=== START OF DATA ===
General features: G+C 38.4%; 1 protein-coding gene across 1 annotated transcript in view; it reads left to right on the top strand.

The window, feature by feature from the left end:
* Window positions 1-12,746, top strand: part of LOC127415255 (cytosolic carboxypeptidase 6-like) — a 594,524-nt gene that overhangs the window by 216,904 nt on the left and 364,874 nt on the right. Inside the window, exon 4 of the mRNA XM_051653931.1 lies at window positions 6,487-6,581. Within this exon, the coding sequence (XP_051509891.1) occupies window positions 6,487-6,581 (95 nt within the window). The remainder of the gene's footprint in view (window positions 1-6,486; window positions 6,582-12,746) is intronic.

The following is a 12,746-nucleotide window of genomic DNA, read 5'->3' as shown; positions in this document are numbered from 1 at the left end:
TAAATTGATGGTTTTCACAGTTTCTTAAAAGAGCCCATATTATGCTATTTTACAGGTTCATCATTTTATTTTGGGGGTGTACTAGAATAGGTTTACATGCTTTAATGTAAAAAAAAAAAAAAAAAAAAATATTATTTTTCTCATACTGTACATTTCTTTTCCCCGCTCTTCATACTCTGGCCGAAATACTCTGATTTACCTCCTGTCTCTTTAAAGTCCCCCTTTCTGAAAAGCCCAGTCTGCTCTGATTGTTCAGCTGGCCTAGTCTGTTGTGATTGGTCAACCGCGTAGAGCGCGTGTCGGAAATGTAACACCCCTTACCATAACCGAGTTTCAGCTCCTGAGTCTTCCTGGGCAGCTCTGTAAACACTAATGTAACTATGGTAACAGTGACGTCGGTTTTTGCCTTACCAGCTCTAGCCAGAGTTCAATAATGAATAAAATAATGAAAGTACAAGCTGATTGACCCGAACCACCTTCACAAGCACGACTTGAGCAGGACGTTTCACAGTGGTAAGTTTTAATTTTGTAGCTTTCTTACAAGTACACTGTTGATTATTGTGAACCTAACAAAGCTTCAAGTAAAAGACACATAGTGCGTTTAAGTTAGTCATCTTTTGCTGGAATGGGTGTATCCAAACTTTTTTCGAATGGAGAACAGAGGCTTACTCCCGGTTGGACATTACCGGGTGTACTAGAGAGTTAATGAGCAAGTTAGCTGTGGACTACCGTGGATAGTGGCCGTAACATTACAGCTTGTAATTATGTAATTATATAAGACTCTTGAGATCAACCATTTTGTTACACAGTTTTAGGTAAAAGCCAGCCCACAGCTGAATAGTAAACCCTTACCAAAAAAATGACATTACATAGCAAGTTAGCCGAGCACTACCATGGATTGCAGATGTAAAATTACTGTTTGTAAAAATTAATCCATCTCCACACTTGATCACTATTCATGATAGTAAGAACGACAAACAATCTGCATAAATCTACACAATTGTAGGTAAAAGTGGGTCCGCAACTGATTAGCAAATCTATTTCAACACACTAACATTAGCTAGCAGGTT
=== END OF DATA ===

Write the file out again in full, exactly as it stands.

General features: G+C 38.4%; 1 protein-coding gene across 1 annotated transcript in view; it reads left to right on the top strand.

The window, feature by feature from the left end:
* Window positions 1-12,746, top strand: part of LOC127415255 (cytosolic carboxypeptidase 6-like) — a 594,524-nt gene that overhangs the window by 216,904 nt on the left and 364,874 nt on the right. Inside the window, exon 4 of the mRNA XM_051653931.1 lies at window positions 6,487-6,581. Within this exon, the coding sequence (XP_051509891.1) occupies window positions 6,487-6,581 (95 nt within the window). The remainder of the gene's footprint in view (window positions 1-6,486; window positions 6,582-12,746) is intronic.

The following is a 12,746-nucleotide window of genomic DNA, read 5'->3' as shown; positions in this document are numbered from 1 at the left end:
TAAATTGATGGTTTTCACAGTTTCTTAAAAGAGCCCATATTATGCTATTTTACAGGTTCATCATTTTATTTTGGGGGTGTACTAGAATAGGTTTACATGCTTTAATGTAAAAAAAAAAAAAAAAAAAAATATTATTTTTCTCATACTGTACATTTCTTTTCCCCGCTCTTCATACTCTGGCCGAAATACTCTGATTTACCTCCTGTCTCTTTAAAGTCCCCCTTTCTGAAAAGCCCAGTCTGCTCTGATTGTTCAGCTGGCCTAGTCTGTTGTGATTGGTCAACCGCGTAGAGCGCGTGTCGGAAATGTAACACCCCTTACCATAACCGAGTTTCAGCTCCTGAGTCTTCCTGGGCAGCTCTGTAAACACTAATGTAACTATGGTAACAGTGACGTCGGTTTTTGCCTTACCAGCTCTAGCCAGAGTTCAATAATGAATAAAATAATGAAAGTACAAGCTGATTGACCCGAACCACCTTCACAAGCACGACTTGAGCAGGACGTTTCACAGTGGTAAGTTTTAATTTTGTAGCTTTCTTACAAGTACACTGTTGATTATTGTGAACCTAACAAAGCTTCAAGTAAAAGACACATAGTGCGTTTAAGTTAGTCATCTTTTGCTGGAATGGGTGTATCCAAACTTTTTTCGAATGGAGAACAGAGGCTTACTCCCGGTTGGACATTACCGGGTGTACTAGAGAGTTAATGAGCAAGTTAGCTGTGGACTACCGTGGATAGTGGCCGTAACATTACAGCTTGTAATTATGTAATTATATAAGACTCTTGAGATCAACCATTTTGTTACACAGTTTTAGGTAAAAGCCAGCCCACAGCTGAATAGTAAACCCTTACCAAAAAAATGACATTACATAGCAAGTTAGCCGAGCACTACCATGGATTGCAGATGTAAAATTACTGTTTGTAAAAATTAATCCATCTCCACACTTGATCACTATTCATGATAGTAAGAACGACAAACAATCTGCATAAATCTACACAATTGTAGGTAAAAGTGGGTCCGCAACTGATTAGCAAATCTATTTCAACACACTAACATTAGCTAGCAGGTT